Australian Medical Association state president Andrew Miller said innocent people who were arriving without coronavirus were being infected in quarantine.
Dr Miller described the system as an abuse of human rights.
"The issue is that hotel quarantine isn't fit for purpose," he told ABC radio on Monday.
Dr Miller said federal experts were being "grossly negligent" and urgent change was needed.
"Hotels cannot be made safe for COVID-19 positive people," he said.
"Governments need to put money into building mining camps - I'm told it can be done within a couple of months. Put everyone into N95 masks tomorrow. It's all low-hanging fruit, frankly."
The WA state and federal government are in open warfare over who is responsible for hotel quarantine.
WA Premier Mark McGowan wants the federal government to open military bases and Christmas Island to quarantine overseas travellers.
Defence Minister Peter Dutton has pushed back against the idea, saying such facilities are not fit for purpose. But Christmas Island was used in March and April last year for people returning from China and Japan.
The federal opposition backed up calls for the Commonwealth to do more.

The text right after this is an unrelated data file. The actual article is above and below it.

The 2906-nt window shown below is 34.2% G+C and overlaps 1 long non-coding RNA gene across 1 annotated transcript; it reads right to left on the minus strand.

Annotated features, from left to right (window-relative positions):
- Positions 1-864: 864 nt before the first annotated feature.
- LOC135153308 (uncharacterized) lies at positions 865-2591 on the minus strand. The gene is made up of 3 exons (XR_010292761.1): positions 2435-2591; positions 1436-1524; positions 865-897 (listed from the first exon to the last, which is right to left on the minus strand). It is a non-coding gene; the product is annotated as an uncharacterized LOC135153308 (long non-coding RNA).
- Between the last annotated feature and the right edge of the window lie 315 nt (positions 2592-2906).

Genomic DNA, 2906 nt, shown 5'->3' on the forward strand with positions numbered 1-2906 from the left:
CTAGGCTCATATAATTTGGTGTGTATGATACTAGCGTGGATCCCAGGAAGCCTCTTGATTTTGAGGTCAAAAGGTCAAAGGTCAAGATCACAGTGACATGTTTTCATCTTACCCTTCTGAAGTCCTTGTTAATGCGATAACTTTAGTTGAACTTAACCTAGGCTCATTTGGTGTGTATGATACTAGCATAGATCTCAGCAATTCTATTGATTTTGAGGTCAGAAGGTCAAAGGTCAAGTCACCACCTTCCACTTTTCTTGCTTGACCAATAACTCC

"We need dedicated facilities built outside our central business districts, purpose built for quarantine," Labor health spokesman Mark Butler told reporters.
"We know hotels are built for tourism, not medical quarantine. Our quarantine system is in a mess. Scott Morrison has got to stop pretending that it's not his job to fix it."
Federal government frontbencher Dan Tehan defended the Commonwealth's record, pointing to its contribution to the Howard Springs quarantine facility in the Northern Territory. The camp is being expanded to take more passengers from overseas.
Mr Tehan argued the best way to resolve federal-state tensions was around the national cabinet table, not through the media.
Mr McGowan has also criticised the Commonwealth for allowing so many people to leave the country during the pandemic, placing unnecessary strain on hotel quarantine upon their return.
NSW Premier Gladys Berejiklian said public sentiment was against allowing Australians to head overseas for social events.
A three-day lockdown in Western Australia has been pinned on an infected returned traveller who went to India for a wedding.
"Public sentiment would say that you should only really be leaving our shores if you absolutely have to," Ms Berejiklian said.
But she also argued states must pull their weight in helping Australians return from overseas, arguing NSW has done more than its share regarding hotel quarantine.
The NSW premier wants quarantine places determined by the population of each state.
"We have been doing the heavy lifting in New South Wales since the quarantine system has been put in place," Ms Berejiklian said.
She said states needed to continue co-operating through national cabinet.
Mr McGowan is weighing up whether to extend the state's lockdown, which is due to end at midnight on Monday.